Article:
The final phase of a drip tape project is being installed on Winsor Family Farm. Photo Credit: Kurt Lawton
So far, their experience with subsurface drip irrigation technology has proven numerous benefits. “As I’ve told many farmers, this drip tape technology is a good deal. It costs a little more than a pivot, but it offers so many more benefits,” Andy says. “It can irrigate all areas of a field; water use efficiency is 15% to 20% better, you can change water rates by field zone, and put fertilizer right into the root zone for better plant use.”
Time and labor savings with drip tape and significantly reduced stress are a huge benefit compared to pivot irrigation. Being able to plant, spray and harvest without moving the pivots, along with less maintenance and tire repair, is worth a lot of money, he says.
Andy also cites value beyond the product offered by Netafim. “Their staff agronomists have built an online fertility tool to help figure out fertility needs and timing. It’s almost like having a fuel gauge on your crop, so you know when your fertility will run out. You can be proactive and build fertility in the root zone to keep your crop from having a bad day,” he adds.
Farm conservation and innovation practices have a long history with the Winsors’ third-generation farm. Andy’s grandparents and his dad were building terraces and waterways back in the 1950s and 60s. When Andy joined the farm full-time in 1994, he continued this legacy by being an early adopter of grid soil sampling, yield monitoring and variable-rate fertility. Over the last nine years, he has honed his cover crops to improve soil health—even planting soybeans green into growing cereal rye.
Farming near urban areas, LaVell adds that neighbors have raved about seeing green fields growing after harvest. “Aesthetically, it is very pleasing to them, and we like to help them understand the health value that cover crops bring to our soils and water quality. It’s a legacy we hope to pass on to our next generation.”
Nancy Kavazanjian, left, and her husband Charles Hammer, right, test tile water on their Wisconsin farm. Photo Credit: Kurt Lawton
Decades before soil health became a recognized valuable science, Charlie Hammer and Nancy Kavazanjian launched their Wisconsin family farm in 1980 with the motto, “Our Soil, Our Strength.”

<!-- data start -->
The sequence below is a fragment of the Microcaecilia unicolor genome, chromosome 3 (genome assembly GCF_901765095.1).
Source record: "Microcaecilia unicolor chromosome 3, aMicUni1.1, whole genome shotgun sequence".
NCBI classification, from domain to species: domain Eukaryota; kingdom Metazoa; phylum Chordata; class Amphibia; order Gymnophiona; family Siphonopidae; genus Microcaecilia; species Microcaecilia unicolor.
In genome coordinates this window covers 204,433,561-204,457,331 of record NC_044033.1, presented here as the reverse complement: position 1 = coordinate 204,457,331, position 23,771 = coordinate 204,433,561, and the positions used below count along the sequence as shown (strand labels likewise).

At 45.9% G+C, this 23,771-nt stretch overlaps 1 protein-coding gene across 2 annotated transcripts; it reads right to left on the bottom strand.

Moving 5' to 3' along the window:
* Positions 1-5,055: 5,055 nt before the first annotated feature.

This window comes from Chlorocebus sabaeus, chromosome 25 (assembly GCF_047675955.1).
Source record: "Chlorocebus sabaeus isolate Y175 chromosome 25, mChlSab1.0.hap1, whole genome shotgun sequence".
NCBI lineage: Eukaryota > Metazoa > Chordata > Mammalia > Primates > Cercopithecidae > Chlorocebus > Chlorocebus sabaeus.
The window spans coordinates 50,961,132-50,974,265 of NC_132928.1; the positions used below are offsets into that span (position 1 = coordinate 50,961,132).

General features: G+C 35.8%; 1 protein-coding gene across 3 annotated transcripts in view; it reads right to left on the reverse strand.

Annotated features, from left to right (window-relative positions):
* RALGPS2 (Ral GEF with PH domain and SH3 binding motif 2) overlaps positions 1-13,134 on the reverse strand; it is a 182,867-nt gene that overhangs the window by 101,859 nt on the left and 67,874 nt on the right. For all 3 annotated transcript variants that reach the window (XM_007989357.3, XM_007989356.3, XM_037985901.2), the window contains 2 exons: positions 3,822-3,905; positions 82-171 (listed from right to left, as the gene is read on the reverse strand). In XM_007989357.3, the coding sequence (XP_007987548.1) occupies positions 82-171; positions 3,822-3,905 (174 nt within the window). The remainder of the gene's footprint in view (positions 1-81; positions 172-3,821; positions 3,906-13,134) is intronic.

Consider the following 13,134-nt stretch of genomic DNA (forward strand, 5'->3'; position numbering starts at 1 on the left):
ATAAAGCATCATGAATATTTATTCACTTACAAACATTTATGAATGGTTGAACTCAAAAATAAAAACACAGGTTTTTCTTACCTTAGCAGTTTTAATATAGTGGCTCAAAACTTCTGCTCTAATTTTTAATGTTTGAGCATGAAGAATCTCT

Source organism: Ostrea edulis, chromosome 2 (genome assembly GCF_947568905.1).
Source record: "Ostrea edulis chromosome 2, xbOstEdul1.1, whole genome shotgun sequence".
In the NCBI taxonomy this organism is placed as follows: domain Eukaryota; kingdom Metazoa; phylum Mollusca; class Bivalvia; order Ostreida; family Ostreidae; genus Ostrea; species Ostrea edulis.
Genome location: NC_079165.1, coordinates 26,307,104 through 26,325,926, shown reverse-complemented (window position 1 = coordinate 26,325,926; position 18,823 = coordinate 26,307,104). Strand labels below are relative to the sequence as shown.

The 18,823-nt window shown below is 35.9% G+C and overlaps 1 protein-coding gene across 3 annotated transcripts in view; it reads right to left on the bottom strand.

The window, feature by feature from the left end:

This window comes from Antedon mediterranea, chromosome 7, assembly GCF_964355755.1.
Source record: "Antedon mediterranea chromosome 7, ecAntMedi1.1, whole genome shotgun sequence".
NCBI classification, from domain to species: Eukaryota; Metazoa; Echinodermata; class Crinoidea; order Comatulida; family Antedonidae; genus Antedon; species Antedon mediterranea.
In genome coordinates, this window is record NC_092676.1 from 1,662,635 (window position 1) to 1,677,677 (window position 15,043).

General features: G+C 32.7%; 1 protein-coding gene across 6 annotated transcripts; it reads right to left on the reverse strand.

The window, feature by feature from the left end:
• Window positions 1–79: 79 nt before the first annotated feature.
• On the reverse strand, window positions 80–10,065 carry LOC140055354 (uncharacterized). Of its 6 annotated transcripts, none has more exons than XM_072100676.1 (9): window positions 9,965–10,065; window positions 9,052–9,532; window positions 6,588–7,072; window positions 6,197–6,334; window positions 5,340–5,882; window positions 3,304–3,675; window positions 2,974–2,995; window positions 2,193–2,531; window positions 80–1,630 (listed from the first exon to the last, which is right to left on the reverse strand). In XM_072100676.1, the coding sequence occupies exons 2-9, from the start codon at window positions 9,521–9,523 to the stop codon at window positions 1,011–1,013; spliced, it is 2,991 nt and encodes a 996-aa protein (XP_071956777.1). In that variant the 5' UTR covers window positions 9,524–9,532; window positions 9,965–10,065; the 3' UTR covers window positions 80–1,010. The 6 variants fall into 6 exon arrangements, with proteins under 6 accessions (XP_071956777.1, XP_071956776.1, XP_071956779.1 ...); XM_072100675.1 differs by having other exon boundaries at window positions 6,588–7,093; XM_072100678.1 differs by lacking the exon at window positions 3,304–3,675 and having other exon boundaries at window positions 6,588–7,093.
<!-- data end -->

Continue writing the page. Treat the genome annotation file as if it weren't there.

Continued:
“We’ve dedicated ourselves to doing what’s best for our soils and our crops 41 years ago,” Nancy says. “All of our conservation and agronomic efforts to build healthier soils continue to pay benefits. And we’ve always been very involved in water quality because we have many lakes here in Wisconsin. Now we’ve installed an innovative proof-of-concept system to remove phosphorus from tile water and keep nutrients on the land.”
Charlie and Nancy were discussing the merits of an edge-of-field bioreactor during a family dinner. “My brother Ed Kavazanjian Jr., a geotechnical engineer at Arizona State University (ASU), asked why we weren’t considering phosphorus (P) removal, which neither of us knew existed.”
This innovative phosphorus-removal technology using a steel by-product—slag—was lab tested at ASU for more than a year. “Once we had proof of concept that it removed phosphorus from water in the lab while allowing for the use of a downstream bioreactor to manage nitrogen, our next step was a field demonstration. And Nancy and Charlie agreed to host the field site,” explains Nasser Hamdan, a Senior Investigator on the project for ASU’s Center for Bio-mediated & Bio-inspired Geotechnics.
They selected the edge of a 70-acre field that tile drains into a wetland then into a nearby recreational lake. The phosphorus filter design includes a smaller geomembrane-lined, rock-covered filter pit that contains steel slag. Field tile lines, with shutoff valves, feed the water into this slag filter then into a larger open holding pond where the phosphorus precipitates out.
“Once the soluble phosphorus in the water hits the steel slag, a chemical reaction begins to remove the phosphorus out of the water,” Charlie says. “We see positive phosphorus reduction already, but the engineers want at least six months of data.”
Hamdan likes the current progress with this phosphorus removal system. “We’ve seen near-complete removal, which is impressive to achieve because it’s more difficult to remove P in tile water that already has a low P level,” Hamdan says.
Like his dad and grandparents, Charlie is proud of their farm’s innovative practices over the decades. “What’s even more important is to demonstrate the technology value to a wider network of farmers, watershed and conservation groups and our lake association neighbors. And we plan to host a field day in 2021 to showcase the results.”
The next step is to add a bioreactor to this system to remove nitrates and phosphorus from the tile water. “We’d love to perfect a combination system that brings us clean water so we can show the community that we are part of the solution,” Nancy says.